As we have noted often, punctuation marks, especially commas, bring out the disputatious nature in writers and copy editors. Another small punctuation mark can lead to almost as heated a discussion. This is the hyphen.
Bill Walsh, a copy-desk chief at the Washington Post, tells us in his book "Lapsing into a Comma":
"Ah, the hyphen. When I was young and doctrinaire
this was my favored battlefield. Compound modifiers must be hyphenated, I insisted, and essentially I believe this. Still, an awful lot of people believe the hyphen is intrinsically intrusive. I often think those who hate hyphens don't understand hyphens, but a lot of people in this camp have rather impressive credentials."
The most troubling problems with hyphens come with compound adjectives, whether to write words with a hyphen or solid, and whether to sprinkle hyphens throughout your writing or save them for places where their absence would make for ambiguity. We are not helped by finding different rules in different style books.
As for whether to write a word like "business man" solid or with a hyphen, AP fortunately either tells us or directs us to look up the word in Webster's New World Dictionary. But what about using hyphens in compound adjectives before nouns?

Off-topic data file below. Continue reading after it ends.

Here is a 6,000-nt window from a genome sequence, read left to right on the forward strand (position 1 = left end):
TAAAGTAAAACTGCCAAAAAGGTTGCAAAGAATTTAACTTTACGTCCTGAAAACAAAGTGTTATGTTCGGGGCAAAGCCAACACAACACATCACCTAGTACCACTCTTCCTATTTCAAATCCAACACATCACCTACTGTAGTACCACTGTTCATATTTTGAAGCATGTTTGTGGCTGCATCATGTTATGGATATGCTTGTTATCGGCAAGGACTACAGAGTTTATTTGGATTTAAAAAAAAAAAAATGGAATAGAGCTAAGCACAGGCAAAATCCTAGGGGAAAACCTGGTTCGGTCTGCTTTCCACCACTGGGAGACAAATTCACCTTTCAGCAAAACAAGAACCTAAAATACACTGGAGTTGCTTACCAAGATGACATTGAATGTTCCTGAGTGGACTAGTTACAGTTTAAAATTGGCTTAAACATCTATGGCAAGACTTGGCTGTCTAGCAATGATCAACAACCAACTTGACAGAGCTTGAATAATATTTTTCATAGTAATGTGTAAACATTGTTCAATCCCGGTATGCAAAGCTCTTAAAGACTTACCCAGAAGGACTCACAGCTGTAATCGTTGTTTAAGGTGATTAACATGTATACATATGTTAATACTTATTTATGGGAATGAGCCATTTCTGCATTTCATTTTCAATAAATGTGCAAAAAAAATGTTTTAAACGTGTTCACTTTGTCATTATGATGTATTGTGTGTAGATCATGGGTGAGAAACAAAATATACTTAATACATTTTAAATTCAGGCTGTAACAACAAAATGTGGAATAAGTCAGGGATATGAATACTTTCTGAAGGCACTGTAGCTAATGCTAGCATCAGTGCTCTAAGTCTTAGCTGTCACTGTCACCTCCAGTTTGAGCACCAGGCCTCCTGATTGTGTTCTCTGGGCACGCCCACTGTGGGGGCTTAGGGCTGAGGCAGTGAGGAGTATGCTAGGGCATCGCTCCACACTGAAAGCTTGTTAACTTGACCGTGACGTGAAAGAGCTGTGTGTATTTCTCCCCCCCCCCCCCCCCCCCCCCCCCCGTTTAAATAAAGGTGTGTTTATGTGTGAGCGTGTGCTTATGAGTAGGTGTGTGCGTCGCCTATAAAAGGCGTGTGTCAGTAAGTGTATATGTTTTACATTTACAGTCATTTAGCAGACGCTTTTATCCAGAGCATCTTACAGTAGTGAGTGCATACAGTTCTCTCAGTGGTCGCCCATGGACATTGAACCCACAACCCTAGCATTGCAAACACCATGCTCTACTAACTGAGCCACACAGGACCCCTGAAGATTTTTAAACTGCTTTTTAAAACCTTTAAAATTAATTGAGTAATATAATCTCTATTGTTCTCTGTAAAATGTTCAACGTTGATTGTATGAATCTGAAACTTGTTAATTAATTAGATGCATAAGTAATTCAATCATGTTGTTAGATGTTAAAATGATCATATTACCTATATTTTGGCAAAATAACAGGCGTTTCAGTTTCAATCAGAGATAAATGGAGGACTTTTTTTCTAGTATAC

Walsh writes: "[V]irtually every editor makes at least some exceptions for readily recognized compounds that often act as modifiers." As examples he cites "high school graduate" and "Clinton administration officials" (no hyphens). Some editors hyphenate "health care plan" while others don't.
We are left to limp along trying to decide whether the absence of a hyphen will create confusion. One of Walsh's examples is clearly in need of a hyphen. Who would want to see an "orange juice salesman"? Others we meet daily are not so clear.
To quote Walsh one final time: "The job of an editor is to make things as easy as possible on the reader, and the least an editor could do is stick in a little hyphen .
More than splendid?
A friend was bemused to hear an interview on National Public Radio in which one of the participants used the word splendiferous.
The word was greeted by the interviewer with bewilderment. Was there such a word?
The answer depends on whether you use what H.L. Mencken called "uncouth neologisms." These, he said, include shenanigan, shindig, to skeddadle, and others.
As a copy editor Rosie would probably question splendiferous if she found it in a serious article, but in conversation it seems a wonderful, colorfully descriptive term.Let Rosie hear from you by telephone (358-0825, ext. 322), letter (1707 Summit Ave., Suite 201, Richmond, Va. 23230), or e-mail email@example.com.